Canning Safety: The Rules You Should Know
You may not have followed some of the kitchen rules, but canning safety rules are a must. That said, below are the canning safety rules you need to obey.
1. Use the Right Canner
Using the right canner is the most crucial one in this list of canning safety rules. Now, there are different types of canning, to be precise, two types of canners – pressure canner and boiling-water canners. The boiling-water canner is a pot that has a lid at the bottom, used to can high-acid foods.
On the other hand, pressure canners are suited for low-acid foods, such as vegetables, meats, etc. that are prone to contracting microorganisms. Additionally, the pressure canners heat food hotter as compared to boiling-water canners.
2. Don’t Reuse Lids
The two-piece lids come in handy with canning jars. Avoid using the same lid on multiple canning jars to prevent microorganisms from harbouring the food. Also, ensure that you adequately seal the jars for safety reasons.
The best part is that the jars come in a compact design, which means you won’t have a shortage of lids since they are included in the purchase. You may alternatively purchase them separately if you happen to displace either of them.
3. Measure Headspace and Don’t Overfill or Underfill
Usually, canning recipes will recommend that you don’t overfill or underfill (headspace). If you don’t know what headspace is, headspace is the space left between the top of the food and the jar rim top.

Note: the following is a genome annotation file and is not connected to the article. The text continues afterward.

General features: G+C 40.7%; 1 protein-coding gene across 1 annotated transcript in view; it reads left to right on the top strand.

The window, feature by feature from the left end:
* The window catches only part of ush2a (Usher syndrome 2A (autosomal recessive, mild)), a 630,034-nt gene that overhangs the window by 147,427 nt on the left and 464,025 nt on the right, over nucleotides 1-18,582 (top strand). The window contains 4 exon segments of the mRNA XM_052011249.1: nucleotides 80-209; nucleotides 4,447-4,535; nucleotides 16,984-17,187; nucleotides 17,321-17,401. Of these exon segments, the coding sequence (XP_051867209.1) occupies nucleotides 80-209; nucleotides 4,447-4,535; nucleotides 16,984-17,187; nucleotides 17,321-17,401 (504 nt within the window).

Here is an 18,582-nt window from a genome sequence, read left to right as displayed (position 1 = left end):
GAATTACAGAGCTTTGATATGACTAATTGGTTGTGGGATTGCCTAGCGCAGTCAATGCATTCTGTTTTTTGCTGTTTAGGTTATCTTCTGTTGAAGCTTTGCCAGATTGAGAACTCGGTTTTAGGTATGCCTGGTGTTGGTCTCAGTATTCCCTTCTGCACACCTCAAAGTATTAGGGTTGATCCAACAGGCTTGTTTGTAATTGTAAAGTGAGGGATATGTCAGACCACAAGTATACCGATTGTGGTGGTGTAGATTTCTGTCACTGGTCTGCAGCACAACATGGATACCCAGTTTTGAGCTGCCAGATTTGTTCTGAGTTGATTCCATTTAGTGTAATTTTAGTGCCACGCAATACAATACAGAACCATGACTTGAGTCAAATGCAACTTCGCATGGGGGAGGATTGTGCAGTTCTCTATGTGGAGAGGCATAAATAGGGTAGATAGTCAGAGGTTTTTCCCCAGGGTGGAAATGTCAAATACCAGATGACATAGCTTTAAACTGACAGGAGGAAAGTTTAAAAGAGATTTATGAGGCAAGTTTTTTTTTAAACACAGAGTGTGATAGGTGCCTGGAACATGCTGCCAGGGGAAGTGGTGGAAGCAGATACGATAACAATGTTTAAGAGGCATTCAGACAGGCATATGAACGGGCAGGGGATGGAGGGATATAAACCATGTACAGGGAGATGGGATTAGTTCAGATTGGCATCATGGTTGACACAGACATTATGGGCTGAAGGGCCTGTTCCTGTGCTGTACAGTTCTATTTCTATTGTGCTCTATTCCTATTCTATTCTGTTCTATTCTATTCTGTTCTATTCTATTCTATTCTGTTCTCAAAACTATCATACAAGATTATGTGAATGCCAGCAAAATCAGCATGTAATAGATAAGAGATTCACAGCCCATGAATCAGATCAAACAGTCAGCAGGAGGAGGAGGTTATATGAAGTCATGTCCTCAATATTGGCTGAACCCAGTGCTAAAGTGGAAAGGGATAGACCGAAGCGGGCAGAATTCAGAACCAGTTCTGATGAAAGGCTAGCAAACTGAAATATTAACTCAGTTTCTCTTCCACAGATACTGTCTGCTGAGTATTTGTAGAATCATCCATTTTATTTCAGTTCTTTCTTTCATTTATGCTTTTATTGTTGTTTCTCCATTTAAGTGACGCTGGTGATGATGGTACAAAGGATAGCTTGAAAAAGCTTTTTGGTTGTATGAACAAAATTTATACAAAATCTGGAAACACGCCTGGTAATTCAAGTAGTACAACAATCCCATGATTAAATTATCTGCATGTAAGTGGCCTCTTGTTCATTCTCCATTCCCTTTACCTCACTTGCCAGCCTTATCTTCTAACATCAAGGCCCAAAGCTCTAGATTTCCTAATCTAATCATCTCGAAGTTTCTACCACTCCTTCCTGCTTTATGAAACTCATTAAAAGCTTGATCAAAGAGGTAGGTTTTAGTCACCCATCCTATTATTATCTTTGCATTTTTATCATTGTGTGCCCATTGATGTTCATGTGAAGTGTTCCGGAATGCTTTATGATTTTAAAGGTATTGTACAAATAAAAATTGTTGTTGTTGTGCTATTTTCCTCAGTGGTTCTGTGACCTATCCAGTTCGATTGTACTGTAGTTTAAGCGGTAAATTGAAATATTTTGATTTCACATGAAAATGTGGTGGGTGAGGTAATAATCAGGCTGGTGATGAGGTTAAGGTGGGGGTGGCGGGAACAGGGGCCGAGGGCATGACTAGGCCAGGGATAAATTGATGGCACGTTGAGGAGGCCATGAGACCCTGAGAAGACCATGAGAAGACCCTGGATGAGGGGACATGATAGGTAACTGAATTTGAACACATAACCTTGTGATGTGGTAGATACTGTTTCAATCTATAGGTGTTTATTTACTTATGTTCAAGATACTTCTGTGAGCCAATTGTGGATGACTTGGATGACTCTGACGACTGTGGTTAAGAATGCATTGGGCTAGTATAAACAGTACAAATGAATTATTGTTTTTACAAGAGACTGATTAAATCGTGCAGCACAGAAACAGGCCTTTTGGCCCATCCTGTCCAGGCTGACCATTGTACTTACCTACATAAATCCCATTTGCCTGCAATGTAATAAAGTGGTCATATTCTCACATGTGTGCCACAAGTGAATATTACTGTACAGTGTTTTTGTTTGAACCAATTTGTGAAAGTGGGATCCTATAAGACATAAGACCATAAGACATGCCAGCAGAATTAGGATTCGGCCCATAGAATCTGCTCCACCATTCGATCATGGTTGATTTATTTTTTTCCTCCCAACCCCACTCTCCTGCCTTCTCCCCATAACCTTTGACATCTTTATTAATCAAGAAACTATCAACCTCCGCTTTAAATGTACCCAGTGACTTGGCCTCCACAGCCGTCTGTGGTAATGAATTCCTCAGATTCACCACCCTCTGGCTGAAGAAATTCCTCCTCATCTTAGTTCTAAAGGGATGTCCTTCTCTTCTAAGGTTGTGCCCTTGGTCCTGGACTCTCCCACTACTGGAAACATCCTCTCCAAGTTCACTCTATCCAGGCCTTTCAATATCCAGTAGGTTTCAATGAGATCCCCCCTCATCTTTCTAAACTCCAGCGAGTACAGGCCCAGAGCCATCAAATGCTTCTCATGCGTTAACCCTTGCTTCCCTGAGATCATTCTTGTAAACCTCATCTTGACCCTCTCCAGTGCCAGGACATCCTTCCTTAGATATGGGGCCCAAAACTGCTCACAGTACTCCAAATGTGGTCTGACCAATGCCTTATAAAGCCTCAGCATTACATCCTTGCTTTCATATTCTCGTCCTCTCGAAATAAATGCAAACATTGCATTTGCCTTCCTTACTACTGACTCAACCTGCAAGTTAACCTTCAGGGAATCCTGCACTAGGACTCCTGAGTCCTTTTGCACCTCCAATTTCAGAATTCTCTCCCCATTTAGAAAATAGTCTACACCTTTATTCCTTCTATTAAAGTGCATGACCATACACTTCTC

4. Choose the Right Jars
It is crucial that you only use jars meant explicitly for canning. This is because canning jars have been designed to accommodate high canning pressures. Never use glass jars, no matter whether they appear as if they are meant for canning. Additionally, you don’t want to risk using canning jars that look different from the most common canning jars in the market. Also, avoid jars with cracks as these jars can alter the seal.
It is also essential to use a canning jar recommended in any recipe as it can always take different amounts of time to attain the desired internal temperature in either a smaller or larger canning jar. And while vintage jars may look attractive, I advise you not to use them because they can easily crack in the middle of processing.
Finally, canning jars come in different styles – wide-mouth and regular-mouth jars. It is important to note that regular-mouth jars are best suited for foods, such as jellies, jams, etc. On the other hand, wide-mouth jars would do well with foods, such as pickles, tomatoes, relishes, etc.
5. Keep Everything Clean and Hot
Since microorganisms can barely survive in hot temperatures, ensure that your canned foods are prepared at high temperatures. A clean atmosphere for your canned foods is also a plus.
Before anything else, make sure to sanitize your canning equipment in boiling water to kill pathogens. Also, it would be best if you pack hot foods in hot, sterilized jars at a time. Seal the jars once you’re done packing so that pathogens don’t penetrate.